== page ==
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International relations

Modi and Johnson agree on new Anglo-Indian security partnership

Leaders also discuss Ukraine crisis in talks between 'special' friends

India's Prime Minister Narendra Modi, right, shakes hands with his British counterpart Boris Johnson after a joint press conference in New Delhi on Friday.   © AP

NEW DELHI -- The prime ministers of India and the U.K. agreed Friday on a new and expanded defense and security partnership and committed to completing a free trade deal by the end of the year.

After talks with Prime Minister Narendra Modi, British leader Boris Johnson said it is "a decade-long commitment that will not only forge tighter bonds between us but [also] support [New Delhi's] goal of 'Make in India'" -- a policy aimed at turning the country into a manufacturing hub.

"The U.K. is creating an India-specific open general export license, reducing bureaucracy and slashing delivery times for defense procurement," Johnson said at a joint media appearance with Modi after extensive talks in the Indian capital. "We have agreed to work together to meet new threats across land, sea, air, space and cyber, including partnering on new fighter jet technology, [and] maritime technology to detect and respond to threats in the oceans."

The Ukraine war was also on the pair's agenda. India has not outright condemned Russia's invasion and has abstained from key votes on the issue at the United Nations. Instead, New Delhi has called for an end to the violence and to seek a solution through diplomacy and dialogue.

"We stressed on dialogue and diplomacy for an immediate ceasefire in Ukraine and resolution of the problem [there]," Modi said, adding that they also emphasized "a free, open, inclusive and rules-based order" in the Indo-Pacific.

Johnson, who described Modi in his local language as his "khas dost," or special friend, made an oblique reference to the war in his remarks to the media after meeting Modi.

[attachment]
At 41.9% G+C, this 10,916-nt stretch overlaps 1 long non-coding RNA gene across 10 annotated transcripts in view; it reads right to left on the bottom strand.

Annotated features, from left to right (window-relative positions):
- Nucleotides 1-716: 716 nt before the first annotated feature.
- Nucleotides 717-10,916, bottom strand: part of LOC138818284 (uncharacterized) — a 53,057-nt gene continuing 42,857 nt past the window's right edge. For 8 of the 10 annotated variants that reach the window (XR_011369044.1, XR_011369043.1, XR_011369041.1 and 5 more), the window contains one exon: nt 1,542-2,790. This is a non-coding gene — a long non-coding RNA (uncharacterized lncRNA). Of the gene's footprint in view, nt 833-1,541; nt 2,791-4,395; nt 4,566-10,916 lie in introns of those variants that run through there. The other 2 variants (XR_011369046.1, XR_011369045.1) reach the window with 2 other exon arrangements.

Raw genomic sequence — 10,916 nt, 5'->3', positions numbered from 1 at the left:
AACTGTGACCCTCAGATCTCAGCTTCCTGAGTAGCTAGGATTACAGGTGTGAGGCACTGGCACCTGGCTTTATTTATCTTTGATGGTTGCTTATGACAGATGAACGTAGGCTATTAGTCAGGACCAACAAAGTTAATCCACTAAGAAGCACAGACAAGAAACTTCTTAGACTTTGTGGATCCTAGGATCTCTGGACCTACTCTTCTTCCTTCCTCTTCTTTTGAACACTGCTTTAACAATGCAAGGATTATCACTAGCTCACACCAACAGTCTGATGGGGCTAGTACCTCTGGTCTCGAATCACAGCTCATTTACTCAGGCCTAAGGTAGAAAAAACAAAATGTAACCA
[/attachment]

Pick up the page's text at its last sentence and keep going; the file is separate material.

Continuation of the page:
"In challenging times, it is very important that we, the 'khas dosts,' get closer together," he said. "It was great to see you at the G-7 but since then threats of autocratic coercion have grown even further and it is therefore vital that we deepen our cooperation, including our shared interest in keeping the Indo-Pacific open and free," he said directly to Modi.

Ahead of the summit, Johnson, who is in India on a two-day visit, said in a statement that the world faces "growing threats from autocratic states which seek to undermine democracy, choke off free and fair trade and trample on sovereignty."

"The U.K.'s partnership with India is a beacon in these stormy seas. Our collaboration on the issues that matter to both our countries, from climate change to energy security and defense, is of vital importance as we look to the future."

At the media event, both leaders also noted the 2030 roadmap launched last year to advance bilateral ties, including doubling annual two-way trade to about 50 billion pounds ($64 billion) by the end of this decade.

"We have decided to make all efforts toward concluding the FTA by the end of this year," Modi said.

Johnson said the two sides are also taking "big steps" together on energy security, "helping each other to reduce our dependence on imported hydrocarbons and adopt cheaper, more sustainable homegrown alternatives."

About his Gujarat visit on Thursday, Johnson said he became the first Conservative prime minister to travel to the western Indian state, also the birthplace of Modi. He said the grand welcome extended to him in Gujarat, including hoardings with his picture everywhere, made him feel like Sachin Tendulkar and Amitabh Bachchan -- cricket and Bollywood living legends in India.

"As India celebrates its 75th year of independence [from British rule], I'm filled with optimism about the years ahead and the death of the friendship between our countries and the security and prosperity that our partnership can deliver to our people for generations to come," he said.

Johnson will now return to a political storm in the U.K., where some Tory lawmakers have called on him to resign ahead of an investigation being launched into whether the prime minister lied to parliament over the "Partygate" scandal.

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